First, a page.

Temporary shelter would shield people from harsh weather

NEW ALBANY — After several months of planning, the Homeless Coalition of Southern Indiana has secured an initial site for temporary shelter during harsh weather, but is still in grave need of volunteers.

The coalition recently got confirmation from the Salvation Army on Green Valley Road in new Albany that the organization can be the first to help house people who seek shelter during harsh weather.

“We are incredibly grateful that [Salvation Army leaders] saw the need, saw that we were struggling to build this and knew we had to have a place, because it’s going to get cold,” Dawn Klemm, executive director of the Homeless Coalition of Southern Indiana, said.

Klemm has been working with coalition committee volunteers and speaking with community leaders about helping institute a system for “white flag” nights.

White flag status is generally called in areas that have established shelters. It means they open their doors for more people and may lower restrictions on entering. In winter, the status is initiated at 35 degrees or below.

In Southern Indiana, where there is only one shelter, in Jeffersonville, Klemm said the homeless and even those at risk of being homeless need to know they have a safe, warm place to go during harsh weather.

She has been working with the community to secure sites and volunteers who would alternate their time on nights when white flag is called.

She said the white flag temporary shelters will serve anyone who needs it — not only the traditional street-homeless people.

“There are people from that population that we will serve, but there are also people are kind of at risk of being homeless,” she said. “For instance, they’re in an apartment, but they cant afford to keep the heat on. If they run their bill up and they won’t be able to pay their rent and if they don’t pay their rent they can be evicted.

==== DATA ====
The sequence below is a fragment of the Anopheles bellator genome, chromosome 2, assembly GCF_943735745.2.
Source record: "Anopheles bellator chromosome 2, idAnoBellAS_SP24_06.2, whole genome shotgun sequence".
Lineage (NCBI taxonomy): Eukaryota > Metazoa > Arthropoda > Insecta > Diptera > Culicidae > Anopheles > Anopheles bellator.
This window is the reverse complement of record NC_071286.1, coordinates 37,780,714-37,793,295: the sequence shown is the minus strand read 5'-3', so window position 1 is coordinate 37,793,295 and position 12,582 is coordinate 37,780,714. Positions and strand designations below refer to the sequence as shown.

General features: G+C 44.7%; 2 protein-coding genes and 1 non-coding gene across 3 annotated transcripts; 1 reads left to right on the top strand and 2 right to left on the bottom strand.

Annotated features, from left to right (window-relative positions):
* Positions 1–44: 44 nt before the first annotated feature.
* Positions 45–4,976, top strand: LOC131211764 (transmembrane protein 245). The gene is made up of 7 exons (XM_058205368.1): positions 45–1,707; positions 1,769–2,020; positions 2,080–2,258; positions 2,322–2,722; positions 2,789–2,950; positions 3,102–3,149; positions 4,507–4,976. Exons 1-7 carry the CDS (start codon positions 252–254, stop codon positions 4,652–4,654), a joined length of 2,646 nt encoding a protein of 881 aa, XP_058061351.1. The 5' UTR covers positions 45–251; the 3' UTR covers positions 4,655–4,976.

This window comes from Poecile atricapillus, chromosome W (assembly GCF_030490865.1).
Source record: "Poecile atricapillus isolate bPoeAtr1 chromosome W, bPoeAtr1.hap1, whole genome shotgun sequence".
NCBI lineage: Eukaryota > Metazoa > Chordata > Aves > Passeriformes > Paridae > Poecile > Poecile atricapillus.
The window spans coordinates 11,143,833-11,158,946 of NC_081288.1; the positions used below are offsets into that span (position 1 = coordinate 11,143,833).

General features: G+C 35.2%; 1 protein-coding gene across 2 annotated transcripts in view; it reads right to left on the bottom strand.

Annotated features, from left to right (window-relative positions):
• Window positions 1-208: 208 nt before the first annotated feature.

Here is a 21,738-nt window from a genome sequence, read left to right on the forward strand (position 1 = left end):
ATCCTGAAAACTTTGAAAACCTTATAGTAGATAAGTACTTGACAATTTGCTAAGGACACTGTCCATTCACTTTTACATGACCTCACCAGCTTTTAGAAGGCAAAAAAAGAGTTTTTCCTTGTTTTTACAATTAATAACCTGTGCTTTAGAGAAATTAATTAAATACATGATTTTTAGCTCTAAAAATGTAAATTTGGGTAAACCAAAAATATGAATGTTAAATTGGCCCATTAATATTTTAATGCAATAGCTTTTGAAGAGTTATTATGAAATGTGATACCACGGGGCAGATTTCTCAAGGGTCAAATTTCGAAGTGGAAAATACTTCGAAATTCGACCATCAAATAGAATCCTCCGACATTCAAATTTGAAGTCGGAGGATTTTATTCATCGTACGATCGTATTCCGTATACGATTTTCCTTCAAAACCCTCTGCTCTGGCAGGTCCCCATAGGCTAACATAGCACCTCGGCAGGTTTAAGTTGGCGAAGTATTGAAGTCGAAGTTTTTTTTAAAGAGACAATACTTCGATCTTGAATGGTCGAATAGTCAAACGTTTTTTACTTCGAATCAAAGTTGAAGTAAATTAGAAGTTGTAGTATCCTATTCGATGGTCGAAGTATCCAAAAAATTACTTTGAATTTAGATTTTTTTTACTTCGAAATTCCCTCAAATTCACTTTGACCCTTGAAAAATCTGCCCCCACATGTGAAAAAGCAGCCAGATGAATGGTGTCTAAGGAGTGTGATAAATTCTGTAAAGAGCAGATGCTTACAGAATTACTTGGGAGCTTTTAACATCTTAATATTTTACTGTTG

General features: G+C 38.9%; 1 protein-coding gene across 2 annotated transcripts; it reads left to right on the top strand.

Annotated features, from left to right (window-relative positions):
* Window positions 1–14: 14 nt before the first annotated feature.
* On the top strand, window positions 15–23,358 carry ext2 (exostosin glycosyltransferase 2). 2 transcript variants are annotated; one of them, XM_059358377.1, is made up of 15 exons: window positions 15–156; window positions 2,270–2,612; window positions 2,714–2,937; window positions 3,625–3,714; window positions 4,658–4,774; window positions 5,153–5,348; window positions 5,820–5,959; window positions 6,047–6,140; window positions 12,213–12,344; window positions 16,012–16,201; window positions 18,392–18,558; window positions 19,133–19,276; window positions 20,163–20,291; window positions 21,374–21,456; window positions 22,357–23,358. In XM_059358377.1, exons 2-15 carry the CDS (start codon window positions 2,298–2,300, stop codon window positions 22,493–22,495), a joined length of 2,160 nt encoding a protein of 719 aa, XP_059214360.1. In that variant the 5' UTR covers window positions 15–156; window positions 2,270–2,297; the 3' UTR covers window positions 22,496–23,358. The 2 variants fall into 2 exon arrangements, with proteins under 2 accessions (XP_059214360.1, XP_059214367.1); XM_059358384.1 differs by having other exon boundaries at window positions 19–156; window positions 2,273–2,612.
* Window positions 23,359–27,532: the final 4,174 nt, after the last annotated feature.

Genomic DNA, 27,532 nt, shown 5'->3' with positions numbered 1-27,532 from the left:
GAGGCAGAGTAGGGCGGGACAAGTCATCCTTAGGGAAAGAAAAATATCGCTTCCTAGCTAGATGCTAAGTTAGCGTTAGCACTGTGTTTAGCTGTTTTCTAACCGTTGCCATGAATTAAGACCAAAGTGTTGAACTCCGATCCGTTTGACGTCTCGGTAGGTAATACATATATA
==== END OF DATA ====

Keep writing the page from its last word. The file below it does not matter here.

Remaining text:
“We’re there to help provide relief for people who need it in the cold weather. We’re not going to be verifying homelessness or anything, if you come to the shelter, we’re going to serve you”

Although Klemm’s projected start date was mid-November, she couldn’t get it off the ground without a site to start. Since the Salvation Army has stepped up, the system will launch Monday. Dec. 12.

At first, the organization will have what Salvation Army director of housing Leslie Cairo calls “an abbreviated opening.” Since the organization has so many things booked through the end of the year that requires the use of the gymnasium, like the Angel Tree, the temporary shelter will initially be held in the house that serves as office space for the Salvation Army.

This initial opening, he said, will be able to house and serve about 10 people. When the main site is opened up after the first of the year, they can house about 50.

“What we really need right now are teams,” Cairo said, who also serves on the Homeless Coalition Board and the white flag committee. “We have the facility but we have to have teams in place in order to staff the white flag.”

Although the coalition has some smaller teams in place through the end of the year, Klemm said they need teams of volunteers for when the temporary shelter is opened up to larger populations in 2017. This includes volunteers to help with food preparation as well as monitoring the site.

“The training is great,” Klemm said. “We have a curriculum lined up of professionals to EMS to the police department, LifeSpring, the VA hospital, it’s a pretty nice curriculum of people who are going to come in and talk about anything we may run across by service.”

Though the Salvation Army is on board through the next few months, Klemm is still looking to add more sites.

“We are still trying to recruit,” she said. “If a church steps forward, we’ll make a shift in the plan.”

Parts of the plan are based off of a 15-site system in place in Chicago for the past two decades, called South Suburban Pads. Klemm recently visited some of the shelters within the system.

“I was so surprised at how well this went down,” she said. “Because once you get something in place that’s systematic, it works like a well-oiled machine.

“The reason we looked at this model is we knew we weren’t prepared to take on a physical shelter building in these communities, but what we wanted to do was try and address the issue from a community standpoint.”

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